How I communicate (NOT in person)…

NOT in person is right…meaning when I am not in plain live view of you. I had to dig back into my past and I mean WAY back in my past to find that first website and the page that talks about my hearing and how to communicate with me. Click here to see and read it….

Lets fast forward to today and here is a picture of my newest toy, the CapTel 800i telephone.

What this phone does is it displays what the caller is saying on the screen. The service is maintained and supported by Sprint Relay. I’ve been told that the service uses voice recognition software but there is still a human being on the line. When a call comes through or I make one, I always get an operator number as well as whether the caller is M or F. Then the text starts flowing.

It is not by any means perfect. Factors that can degrade the performance include heavy accents, fast talkers, soft talkers, use of highly technical words (I am a computer programmer, remember?), a slow internet connection, the length of the caller’s conversation, etc. In it’s ideal world, the text will start flowing 5 to 7 seconds after the caller starts talking. Its like the CNN anchor in Atlanta asking a reporter in Baghdad a question. Notice how the reporter is standing around as if they didn’t get it and then all of a sudden, answers.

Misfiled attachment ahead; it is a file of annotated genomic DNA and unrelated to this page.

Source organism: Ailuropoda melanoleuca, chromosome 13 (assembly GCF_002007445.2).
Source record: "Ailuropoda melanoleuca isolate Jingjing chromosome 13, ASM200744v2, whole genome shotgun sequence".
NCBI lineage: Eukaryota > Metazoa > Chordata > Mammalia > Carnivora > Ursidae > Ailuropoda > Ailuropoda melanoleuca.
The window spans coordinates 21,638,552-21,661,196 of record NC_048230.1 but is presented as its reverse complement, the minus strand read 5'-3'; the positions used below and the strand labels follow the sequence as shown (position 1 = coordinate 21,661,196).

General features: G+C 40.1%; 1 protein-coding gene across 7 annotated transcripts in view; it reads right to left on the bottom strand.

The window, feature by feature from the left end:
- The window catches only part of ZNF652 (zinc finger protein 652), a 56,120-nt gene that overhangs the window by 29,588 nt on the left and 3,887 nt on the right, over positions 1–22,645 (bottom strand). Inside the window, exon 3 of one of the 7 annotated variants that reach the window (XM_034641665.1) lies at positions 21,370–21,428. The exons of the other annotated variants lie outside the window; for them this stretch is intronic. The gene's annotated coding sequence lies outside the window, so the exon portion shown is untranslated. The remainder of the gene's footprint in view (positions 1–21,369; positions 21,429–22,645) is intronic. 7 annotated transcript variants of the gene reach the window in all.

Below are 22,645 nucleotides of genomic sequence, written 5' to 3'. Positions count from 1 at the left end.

Depending on the factors, the lag could stretch out to 10 to 15 seconds. One time, I used it for a conference call and at one point during the conversation, someone asked me a question. There was one small problem…everyone had already hung up! It turned out that the question was asked 5 minutes earlier.

But it is better than what I had which was…nothing! For those job calls, it will come in handy. In the meanwhile, if you are calling me please speak slowly and clearly. And please do understand that there will be a lag and I won’t answer right away. If you prefer, I can breathe heavily just so that you know I am still on the line.

There are other ways you can communicate with me. You can find me on instant messenger (Google Talk, MSN, yahoo). You can email me. You can visit me at home or work. You can bump into me on the street. If you are within driving distance, I can come out to you. If you aren’t, well…you can send me a plane ticket.

So as you can see, there are ways to communicate with me despite my hearing disability. And the same can be said for the countless others who have the same. There is one other thing I would like to point out. Nothing has stopped a deaf person from living life to its fullest. It’s just that the speed bump is a little higher….

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